Most readers will be ahead of the twin investigators in identifying the guilty party. But the mystery is authentic, the...

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THE BLACK BOOK

Peerless networker Patterson (Woman of God, 2016, etc.), who’s become as ubiquitous as Betty Crocker, latches on to a co-author who ups his game in several welcome ways.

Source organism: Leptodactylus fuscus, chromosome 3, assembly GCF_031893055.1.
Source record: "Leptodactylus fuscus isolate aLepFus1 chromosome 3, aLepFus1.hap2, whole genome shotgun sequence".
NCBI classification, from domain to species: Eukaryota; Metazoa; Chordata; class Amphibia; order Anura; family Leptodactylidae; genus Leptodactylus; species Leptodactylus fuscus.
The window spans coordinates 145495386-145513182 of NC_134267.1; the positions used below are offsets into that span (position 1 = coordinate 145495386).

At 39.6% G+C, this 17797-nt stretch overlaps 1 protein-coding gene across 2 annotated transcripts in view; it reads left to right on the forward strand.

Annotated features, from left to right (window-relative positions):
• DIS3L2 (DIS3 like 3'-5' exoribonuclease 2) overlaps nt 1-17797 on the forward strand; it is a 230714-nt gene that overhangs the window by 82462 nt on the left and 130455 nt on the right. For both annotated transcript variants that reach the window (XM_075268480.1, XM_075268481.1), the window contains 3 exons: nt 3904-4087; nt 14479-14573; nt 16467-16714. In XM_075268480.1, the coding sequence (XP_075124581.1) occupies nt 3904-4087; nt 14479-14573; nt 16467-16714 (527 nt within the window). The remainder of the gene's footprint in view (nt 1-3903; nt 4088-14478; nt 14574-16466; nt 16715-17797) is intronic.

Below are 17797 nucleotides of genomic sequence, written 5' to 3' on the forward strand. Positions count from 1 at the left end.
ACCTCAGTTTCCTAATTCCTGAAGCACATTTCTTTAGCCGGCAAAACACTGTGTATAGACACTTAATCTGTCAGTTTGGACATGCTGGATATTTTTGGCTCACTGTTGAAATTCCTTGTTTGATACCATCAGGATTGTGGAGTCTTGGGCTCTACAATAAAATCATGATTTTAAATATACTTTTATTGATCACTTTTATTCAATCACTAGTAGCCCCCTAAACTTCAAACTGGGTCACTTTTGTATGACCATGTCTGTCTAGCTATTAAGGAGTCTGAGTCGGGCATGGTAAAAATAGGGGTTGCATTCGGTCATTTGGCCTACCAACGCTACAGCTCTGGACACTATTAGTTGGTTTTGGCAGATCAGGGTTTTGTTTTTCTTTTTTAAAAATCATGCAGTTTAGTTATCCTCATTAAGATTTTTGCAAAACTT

Called to a crime scene, Detective Patti Harney of the Chicago PD finds her twin brother, Detective Billy Harney, shot and left for dead in the bedroom of assistant state’s attorney Amy Lentini’s condo. Amy is also present and even more dead. So is Billy’s partner, Detective Katherine Fenton. Working backward and forward from this opening tableau, the authors ask who shot whom and why. The answers are clearly rooted in a warrantless raid Billy led into an apartment building he’d become certain was operating as a sex club catering to Chicago’s finest, including the archbishop and the mayor—even though, as cautious percentage player Lt. Paul Wizniewski warned him, Billy was Homicide, not Vice. The blowback from the raid is predictably intense, entangling Billy, Kate Fenton, and Amy Lentini, who overcomes her initial animosity toward Billy sufficiently to take him to bed. The central mystery is the question of what’s become of the little black book in which Amy is certain Ramona Dillavou, the manager of the sex club, recorded the names and particulars of all her celebrity clients. She’s convinced that some bad cop pounced on it and spirited it away. But which bad cop? Billy, surviving the shooting that left his partner and his lover dead only to find himself accused of murder on the strength of forensic evidence, is helpless to defend himself because he’s lost all memory of what happened in that bedroom. Will he recover it in time to save himself and finger the perp?